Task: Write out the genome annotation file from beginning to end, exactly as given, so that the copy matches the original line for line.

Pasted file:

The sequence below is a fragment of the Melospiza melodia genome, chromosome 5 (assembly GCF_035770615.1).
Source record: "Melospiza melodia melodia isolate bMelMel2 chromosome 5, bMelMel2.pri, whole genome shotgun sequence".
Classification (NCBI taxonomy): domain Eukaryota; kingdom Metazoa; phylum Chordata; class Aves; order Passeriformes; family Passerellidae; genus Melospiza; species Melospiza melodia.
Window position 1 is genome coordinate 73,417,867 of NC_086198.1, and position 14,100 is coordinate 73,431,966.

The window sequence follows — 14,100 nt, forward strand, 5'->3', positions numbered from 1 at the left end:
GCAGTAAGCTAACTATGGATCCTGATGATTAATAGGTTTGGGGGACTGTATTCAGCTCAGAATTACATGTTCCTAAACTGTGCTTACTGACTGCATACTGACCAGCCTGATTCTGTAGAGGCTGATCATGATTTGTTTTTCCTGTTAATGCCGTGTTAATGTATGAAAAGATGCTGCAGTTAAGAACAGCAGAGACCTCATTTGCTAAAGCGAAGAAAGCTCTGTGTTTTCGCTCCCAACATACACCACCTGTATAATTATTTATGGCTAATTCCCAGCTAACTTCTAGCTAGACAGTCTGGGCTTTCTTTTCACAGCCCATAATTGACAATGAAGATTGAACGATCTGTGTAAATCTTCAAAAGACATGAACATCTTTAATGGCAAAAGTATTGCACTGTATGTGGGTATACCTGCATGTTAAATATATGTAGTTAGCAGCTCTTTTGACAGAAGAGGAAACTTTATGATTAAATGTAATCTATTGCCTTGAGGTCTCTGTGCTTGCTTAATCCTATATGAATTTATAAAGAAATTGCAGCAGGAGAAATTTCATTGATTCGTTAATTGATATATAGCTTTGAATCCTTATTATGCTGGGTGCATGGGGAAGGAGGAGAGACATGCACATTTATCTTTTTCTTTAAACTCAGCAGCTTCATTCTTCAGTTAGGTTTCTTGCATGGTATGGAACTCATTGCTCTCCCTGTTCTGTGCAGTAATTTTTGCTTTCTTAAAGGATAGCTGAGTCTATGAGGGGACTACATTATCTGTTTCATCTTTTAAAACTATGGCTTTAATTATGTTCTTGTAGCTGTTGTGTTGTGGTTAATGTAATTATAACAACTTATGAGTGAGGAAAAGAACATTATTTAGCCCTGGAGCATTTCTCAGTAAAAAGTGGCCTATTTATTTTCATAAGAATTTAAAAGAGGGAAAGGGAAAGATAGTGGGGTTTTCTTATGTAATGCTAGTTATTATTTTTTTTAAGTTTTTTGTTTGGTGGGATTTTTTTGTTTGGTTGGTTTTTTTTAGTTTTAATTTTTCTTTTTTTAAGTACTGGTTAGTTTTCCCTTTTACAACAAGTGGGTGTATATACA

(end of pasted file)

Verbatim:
The sequence below is a fragment of the Melospiza melodia genome, chromosome 5 (assembly GCF_035770615.1).
Source record: "Melospiza melodia melodia isolate bMelMel2 chromosome 5, bMelMel2.pri, whole genome shotgun sequence".
Classification (NCBI taxonomy): domain Eukaryota; kingdom Metazoa; phylum Chordata; class Aves; order Passeriformes; family Passerellidae; genus Melospiza; species Melospiza melodia.
Window position 1 is genome coordinate 73,417,867 of NC_086198.1, and position 14,100 is coordinate 73,431,966.

The window sequence follows — 14,100 nt, forward strand, 5'->3', positions numbered from 1 at the left end:
GCAGTAAGCTAACTATGGATCCTGATGATTAATAGGTTTGGGGGACTGTATTCAGCTCAGAATTACATGTTCCTAAACTGTGCTTACTGACTGCATACTGACCAGCCTGATTCTGTAGAGGCTGATCATGATTTGTTTTTCCTGTTAATGCCGTGTTAATGTATGAAAAGATGCTGCAGTTAAGAACAGCAGAGACCTCATTTGCTAAAGCGAAGAAAGCTCTGTGTTTTCGCTCCCAACATACACCACCTGTATAATTATTTATGGCTAATTCCCAGCTAACTTCTAGCTAGACAGTCTGGGCTTTCTTTTCACAGCCCATAATTGACAATGAAGATTGAACGATCTGTGTAAATCTTCAAAAGACATGAACATCTTTAATGGCAAAAGTATTGCACTGTATGTGGGTATACCTGCATGTTAAATATATGTAGTTAGCAGCTCTTTTGACAGAAGAGGAAACTTTATGATTAAATGTAATCTATTGCCTTGAGGTCTCTGTGCTTGCTTAATCCTATATGAATTTATAAAGAAATTGCAGCAGGAGAAATTTCATTGATTCGTTAATTGATATATAGCTTTGAATCCTTATTATGCTGGGTGCATGGGGAAGGAGGAGAGACATGCACATTTATCTTTTTCTTTAAACTCAGCAGCTTCATTCTTCAGTTAGGTTTCTTGCATGGTATGGAACTCATTGCTCTCCCTGTTCTGTGCAGTAATTTTTGCTTTCTTAAAGGATAGCTGAGTCTATGAGGGGACTACATTATCTGTTTCATCTTTTAAAACTATGGCTTTAATTATGTTCTTGTAGCTGTTGTGTTGTGGTTAATGTAATTATAACAACTTATGAGTGAGGAAAAGAACATTATTTAGCCCTGGAGCATTTCTCAGTAAAAAGTGGCCTATTTATTTTCATAAGAATTTAAAAGAGGGAAAGGGAAAGATAGTGGGGTTTTCTTATGTAATGCTAGTTATTATTTTTTTTAAGTTTTTTGTTTGGTGGGATTTTTTTGTTTGGTTGGTTTTTTTTAGTTTTAATTTTTCTTTTTTTAAGTACTGGTTAGTTTTCCCTTTTACAACAAGTGGGTGTATATACA